The Los Altos School District Board of Trustees by a narrow 3-2 vote approved a three-year agreement with Bullis Charter School with the goal of improving relations.
The resolution, if approved by both boards, would allow the school district to extend the deadline for its annual facilities offer. To date, the district annually extended its final offer to the charter school by April 1, but state funding is not revised until May.
Proposition 39, passed in 2000, mandates that school districts must provide “reasonably equivalent space” for charter school students who reside within district boundaries. Bullis Charter School currently shares space with Egan Junior High on the West Portola Avenue site, a point of contention for charter school representatives.
Implementation of the resolution, which the charter school board reviewed Monday night (past press deadline), would allow time for the district to adjust its facilities offer, based on the state’s annual May budget revision.
Historically, the district already factors in the May Revise before finalizing the facilities offer – this resolution makes it official, Los Altos School District Trustee Doug Smith said.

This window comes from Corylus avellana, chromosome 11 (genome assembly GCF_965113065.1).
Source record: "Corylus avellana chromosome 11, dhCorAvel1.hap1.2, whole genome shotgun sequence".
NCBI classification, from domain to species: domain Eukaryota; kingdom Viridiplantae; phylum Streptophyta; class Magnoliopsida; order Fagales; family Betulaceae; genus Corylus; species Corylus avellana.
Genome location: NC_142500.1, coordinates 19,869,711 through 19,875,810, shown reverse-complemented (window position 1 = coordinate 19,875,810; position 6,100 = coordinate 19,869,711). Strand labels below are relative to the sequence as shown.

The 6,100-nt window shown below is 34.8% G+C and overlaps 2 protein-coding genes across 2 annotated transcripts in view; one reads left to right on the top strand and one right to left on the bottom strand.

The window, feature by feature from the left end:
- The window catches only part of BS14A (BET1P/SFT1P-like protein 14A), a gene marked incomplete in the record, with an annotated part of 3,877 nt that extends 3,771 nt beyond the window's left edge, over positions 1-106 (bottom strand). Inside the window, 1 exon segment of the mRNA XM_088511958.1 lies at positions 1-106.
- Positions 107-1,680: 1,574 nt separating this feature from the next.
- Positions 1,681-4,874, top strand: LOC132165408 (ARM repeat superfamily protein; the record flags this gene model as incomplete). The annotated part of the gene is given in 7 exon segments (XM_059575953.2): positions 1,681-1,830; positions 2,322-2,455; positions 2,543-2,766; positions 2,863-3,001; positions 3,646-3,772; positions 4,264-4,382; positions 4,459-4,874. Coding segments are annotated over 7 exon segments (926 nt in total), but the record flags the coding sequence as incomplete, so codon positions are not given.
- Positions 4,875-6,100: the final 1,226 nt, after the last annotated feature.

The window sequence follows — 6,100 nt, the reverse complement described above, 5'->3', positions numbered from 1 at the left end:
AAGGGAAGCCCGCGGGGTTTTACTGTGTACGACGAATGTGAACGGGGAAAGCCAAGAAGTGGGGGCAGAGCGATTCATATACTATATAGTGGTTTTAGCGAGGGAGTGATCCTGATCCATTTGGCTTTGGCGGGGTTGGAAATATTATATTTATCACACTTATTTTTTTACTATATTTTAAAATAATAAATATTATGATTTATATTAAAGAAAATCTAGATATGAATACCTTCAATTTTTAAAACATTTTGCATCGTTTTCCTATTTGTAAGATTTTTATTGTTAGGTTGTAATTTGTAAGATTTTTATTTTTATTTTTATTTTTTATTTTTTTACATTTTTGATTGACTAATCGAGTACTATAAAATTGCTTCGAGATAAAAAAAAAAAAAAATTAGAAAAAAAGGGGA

Randy Kenyon, district assistant superintendent for business services, said the district would add one classroom to the charter school facility this year if both boards approve the agreement.
During the Sept. 28 meeting, trustees from both the school district and the charter school promoted the symbolic message the agreement represents.
“I have a small dream that we find a way to peacefully co-exist,” said John Phelps, newest member on the Bullis Charter School board. “I don’t think this agreement provides any particular advantage, but I think building trust and taking a baby step here is essential.“
Los Altos School District Board President Margot Harrigan agreed.
“We are all a part of the same community,” she said. “You don’t move forward without extending some sort of olive branch.”
Los Altos School District Trustee Mark Goines said he could not support the agreement because the charter school is currently appealing a lawsuit the district won last year.
“Unless we are negotiating to settle that lawsuit, as long as we are spending district money on lawyers, I don’t see the reason to put effort into this agreement,” he said.
Fellow Trustee Tammy Logan said she would support the proposal if it were only a one-year agreement. Before extending it, she recommended re-evaulating the agreement at the end of the school year to see if the litigation had concluded.